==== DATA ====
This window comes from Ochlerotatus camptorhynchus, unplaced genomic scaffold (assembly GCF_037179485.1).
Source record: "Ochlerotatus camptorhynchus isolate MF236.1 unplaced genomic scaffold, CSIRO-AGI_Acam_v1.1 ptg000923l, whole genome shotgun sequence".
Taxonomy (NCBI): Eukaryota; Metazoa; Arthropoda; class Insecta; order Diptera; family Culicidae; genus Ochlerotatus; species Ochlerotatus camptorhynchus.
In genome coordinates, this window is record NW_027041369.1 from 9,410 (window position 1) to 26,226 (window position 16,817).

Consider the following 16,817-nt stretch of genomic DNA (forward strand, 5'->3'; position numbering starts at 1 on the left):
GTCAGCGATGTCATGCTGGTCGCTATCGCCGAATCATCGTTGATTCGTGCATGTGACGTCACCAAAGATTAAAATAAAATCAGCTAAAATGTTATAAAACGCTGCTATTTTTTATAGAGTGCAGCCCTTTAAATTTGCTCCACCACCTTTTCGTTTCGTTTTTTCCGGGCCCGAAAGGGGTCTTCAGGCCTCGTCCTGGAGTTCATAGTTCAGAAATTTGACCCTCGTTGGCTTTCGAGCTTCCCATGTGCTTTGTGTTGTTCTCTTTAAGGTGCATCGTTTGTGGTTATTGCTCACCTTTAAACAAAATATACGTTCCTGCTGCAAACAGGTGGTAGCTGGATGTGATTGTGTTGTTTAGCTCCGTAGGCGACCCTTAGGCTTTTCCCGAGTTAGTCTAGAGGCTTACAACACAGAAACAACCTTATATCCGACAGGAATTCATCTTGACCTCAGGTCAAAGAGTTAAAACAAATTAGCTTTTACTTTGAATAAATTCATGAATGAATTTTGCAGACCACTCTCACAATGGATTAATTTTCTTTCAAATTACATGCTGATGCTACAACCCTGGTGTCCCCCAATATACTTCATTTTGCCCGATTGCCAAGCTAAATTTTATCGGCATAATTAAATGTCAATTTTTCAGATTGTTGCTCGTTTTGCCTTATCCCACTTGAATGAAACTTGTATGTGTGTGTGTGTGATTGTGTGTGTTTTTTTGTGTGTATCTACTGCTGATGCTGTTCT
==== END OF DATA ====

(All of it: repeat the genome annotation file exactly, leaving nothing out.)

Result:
This window comes from Ochlerotatus camptorhynchus, unplaced genomic scaffold (assembly GCF_037179485.1).
Source record: "Ochlerotatus camptorhynchus isolate MF236.1 unplaced genomic scaffold, CSIRO-AGI_Acam_v1.1 ptg000923l, whole genome shotgun sequence".
Taxonomy (NCBI): Eukaryota; Metazoa; Arthropoda; class Insecta; order Diptera; family Culicidae; genus Ochlerotatus; species Ochlerotatus camptorhynchus.
In genome coordinates, this window is record NW_027041369.1 from 9,410 (window position 1) to 26,226 (window position 16,817).

Consider the following 16,817-nt stretch of genomic DNA (forward strand, 5'->3'; position numbering starts at 1 on the left):
GTCAGCGATGTCATGCTGGTCGCTATCGCCGAATCATCGTTGATTCGTGCATGTGACGTCACCAAAGATTAAAATAAAATCAGCTAAAATGTTATAAAACGCTGCTATTTTTTATAGAGTGCAGCCCTTTAAATTTGCTCCACCACCTTTTCGTTTCGTTTTTTCCGGGCCCGAAAGGGGTCTTCAGGCCTCGTCCTGGAGTTCATAGTTCAGAAATTTGACCCTCGTTGGCTTTCGAGCTTCCCATGTGCTTTGTGTTGTTCTCTTTAAGGTGCATCGTTTGTGGTTATTGCTCACCTTTAAACAAAATATACGTTCCTGCTGCAAACAGGTGGTAGCTGGATGTGATTGTGTTGTTTAGCTCCGTAGGCGACCCTTAGGCTTTTCCCGAGTTAGTCTAGAGGCTTACAACACAGAAACAACCTTATATCCGACAGGAATTCATCTTGACCTCAGGTCAAAGAGTTAAAACAAATTAGCTTTTACTTTGAATAAATTCATGAATGAATTTTGCAGACCACTCTCACAATGGATTAATTTTCTTTCAAATTACATGCTGATGCTACAACCCTGGTGTCCCCCAATATACTTCATTTTGCCCGATTGCCAAGCTAAATTTTATCGGCATAATTAAATGTCAATTTTTCAGATTGTTGCTCGTTTTGCCTTATCCCACTTGAATGAAACTTGTATGTGTGTGTGTGTGATTGTGTGTGTTTTTTTGTGTGTATCTACTGCTGATGCTGTTCT